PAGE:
Just-in-time (JIT) inventory is a system that aims to minimize the amount of inventory that a company has on hand at any given time. In this system, businesses keep minimal stock on hand and order goods from suppliers “just in time” to use them. JIT inventory can be a very effective way to reduce inventory costs. However, because it relies upon a consistent and stable supply chain, it might only suit some retailers and requires careful planning and execution.
Lean inventory management
Lean inventory management is a system that relies on information technology to closely and accurately track inventory status to reduce inventory to just meet customer demand, thus cutting costs and reducing inventory waste. Lean inventory systems streamline and automate many tasks associated with inventory management and work best when the demand for your products is fairly steady and consistent.
ABC analysis is a method of classifying inventory based on value and importance to the business. It helps retailers optimize inventory by understanding which products make them the most (A-grade products) and the least (C-grade products) amount of money, with B-grade products being middle of the road. Businesses can use this system of inventory control to ensure they’re stocking enough of their highest-value inventory and to create strategies for future orders.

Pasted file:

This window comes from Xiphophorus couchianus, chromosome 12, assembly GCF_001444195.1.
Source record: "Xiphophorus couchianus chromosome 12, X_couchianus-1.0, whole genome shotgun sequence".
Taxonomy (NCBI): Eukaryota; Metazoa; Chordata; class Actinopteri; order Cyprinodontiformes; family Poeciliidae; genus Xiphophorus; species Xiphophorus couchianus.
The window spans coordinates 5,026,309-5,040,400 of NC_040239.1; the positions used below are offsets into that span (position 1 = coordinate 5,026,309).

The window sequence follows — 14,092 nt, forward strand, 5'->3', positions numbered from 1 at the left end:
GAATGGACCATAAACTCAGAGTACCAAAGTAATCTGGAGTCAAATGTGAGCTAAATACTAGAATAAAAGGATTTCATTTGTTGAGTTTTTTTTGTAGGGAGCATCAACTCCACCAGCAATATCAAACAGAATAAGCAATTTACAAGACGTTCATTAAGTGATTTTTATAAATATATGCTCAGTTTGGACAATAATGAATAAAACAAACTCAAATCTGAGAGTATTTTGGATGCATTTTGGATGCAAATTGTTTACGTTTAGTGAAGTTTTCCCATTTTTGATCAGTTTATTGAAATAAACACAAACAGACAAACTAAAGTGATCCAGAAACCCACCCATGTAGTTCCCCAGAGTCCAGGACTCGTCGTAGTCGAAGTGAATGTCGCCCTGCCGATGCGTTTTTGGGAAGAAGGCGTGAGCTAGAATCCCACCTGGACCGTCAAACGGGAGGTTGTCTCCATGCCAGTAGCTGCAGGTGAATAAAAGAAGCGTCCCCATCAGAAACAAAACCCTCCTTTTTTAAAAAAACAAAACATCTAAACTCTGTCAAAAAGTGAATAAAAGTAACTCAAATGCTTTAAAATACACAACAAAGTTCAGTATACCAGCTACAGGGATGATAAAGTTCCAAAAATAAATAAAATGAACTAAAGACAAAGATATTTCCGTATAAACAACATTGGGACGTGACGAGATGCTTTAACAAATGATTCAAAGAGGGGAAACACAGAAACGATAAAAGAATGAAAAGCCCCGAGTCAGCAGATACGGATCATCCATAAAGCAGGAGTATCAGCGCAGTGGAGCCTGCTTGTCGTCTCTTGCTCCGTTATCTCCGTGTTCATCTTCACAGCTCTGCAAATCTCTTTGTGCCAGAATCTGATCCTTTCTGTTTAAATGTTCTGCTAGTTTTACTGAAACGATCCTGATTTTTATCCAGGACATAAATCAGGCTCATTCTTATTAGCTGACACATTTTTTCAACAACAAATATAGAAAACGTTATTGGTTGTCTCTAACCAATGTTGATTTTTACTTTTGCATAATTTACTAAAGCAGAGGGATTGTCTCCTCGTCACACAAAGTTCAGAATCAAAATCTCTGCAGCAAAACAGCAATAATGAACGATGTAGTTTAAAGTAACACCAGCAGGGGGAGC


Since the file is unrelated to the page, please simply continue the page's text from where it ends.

Open to buy (OTB) is an inventory management system that helps retailers determine how much merchandise they need to purchase to meet their sales targets for a specific period. It is a budget for future inventory receipts calculated at cost and allocated to different product categories based on their contribution to total sales.
Weeks of supply
Weeks of supply (WOS) is a metric used in inventory management that represents the number of weeks your current inventory will last based on recent sales rates. It’s calculated with a simple formula:
Weeks of supply = on-hand inventory / average weekly units sold